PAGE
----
Recreational Boating Safety – Recreational Boat Crew Member

Bob CurrieBy Bob Currie, Recreational Boating Safety Specialist
U. S. Coast Guard Auxiliary Station Galveston Flotilla
This column is about Recreational Boating Safety, and some people may think that the target audience is boat owners. Well, it is, but there is another target audience: the recreational boat passenger. You do not have to be a boat owner to enjoy recreational boating. Being invited to be a passenger can be quite enjoyable in itself, but you can increase that enjoyment by becoming a Recreational Boat Crew Member. Let’s look at how you can move from simple passenger to part of the crew.

Boater Education Course
The most important step you can take to becoming a Recreational Boat Crew Member (RBCM) is to take a Boater Education Course. All members of the Coast Guard are required to take such a course. A course that meets any state boating requirement will do. Boat operators born after August 31, 1993 (except for certain small boats with limited power) are required to take a Boater Education Course. There are Coast Guard Auxiliary flotillas who put on such courses, and you can also take the course online at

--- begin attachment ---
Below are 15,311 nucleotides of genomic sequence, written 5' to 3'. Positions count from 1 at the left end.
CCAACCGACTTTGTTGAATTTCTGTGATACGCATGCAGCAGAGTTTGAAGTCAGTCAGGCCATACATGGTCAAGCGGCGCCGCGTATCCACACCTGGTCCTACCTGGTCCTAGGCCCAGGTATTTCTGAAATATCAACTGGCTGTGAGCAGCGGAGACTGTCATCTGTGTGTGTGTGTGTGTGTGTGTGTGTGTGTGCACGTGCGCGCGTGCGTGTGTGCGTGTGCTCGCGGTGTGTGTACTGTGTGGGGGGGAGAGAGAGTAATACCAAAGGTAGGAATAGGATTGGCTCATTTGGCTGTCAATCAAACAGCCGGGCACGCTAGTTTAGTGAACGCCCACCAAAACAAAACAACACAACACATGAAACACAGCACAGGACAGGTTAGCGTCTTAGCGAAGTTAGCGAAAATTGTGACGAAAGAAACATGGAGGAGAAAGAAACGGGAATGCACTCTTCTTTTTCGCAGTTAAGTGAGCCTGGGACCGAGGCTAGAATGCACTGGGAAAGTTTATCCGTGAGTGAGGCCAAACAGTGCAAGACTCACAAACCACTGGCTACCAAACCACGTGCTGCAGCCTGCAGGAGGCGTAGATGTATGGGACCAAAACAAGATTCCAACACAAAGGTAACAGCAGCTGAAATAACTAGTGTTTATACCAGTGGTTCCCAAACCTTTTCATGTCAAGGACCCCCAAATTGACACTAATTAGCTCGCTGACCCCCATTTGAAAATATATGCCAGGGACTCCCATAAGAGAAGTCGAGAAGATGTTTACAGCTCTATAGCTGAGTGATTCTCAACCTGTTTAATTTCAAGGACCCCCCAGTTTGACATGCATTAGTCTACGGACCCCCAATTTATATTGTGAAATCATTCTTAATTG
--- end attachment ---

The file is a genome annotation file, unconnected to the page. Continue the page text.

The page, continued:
Choose Your Skipper Wisely
While a three-hour tour on a boat sounds inviting, things can go bad when the weather starts getting rough and the tiny ship you are on is tossed. You need to know that your skipper has experience with his boat, experience in the waters in which he intends to sail, and, if you are a paying passenger, that the skipper and all crew are properly licensed by the U.S. Coast Guard. If you are not a paying passenger, you should at least determine that the skipper is fit and has a well-outfitted boat. One good indication that the boat is properly outfitted with required safety equipment is a current Coasty Guard Vessel Safety Check sticker on the port (left) side of the boat. That means the boat has passed a safety inspection and has the required amount of life jackets, visual distress signals (flares, flags, etc.), navigation lights, horn, and emergency kill switch lanyard, among other requirements.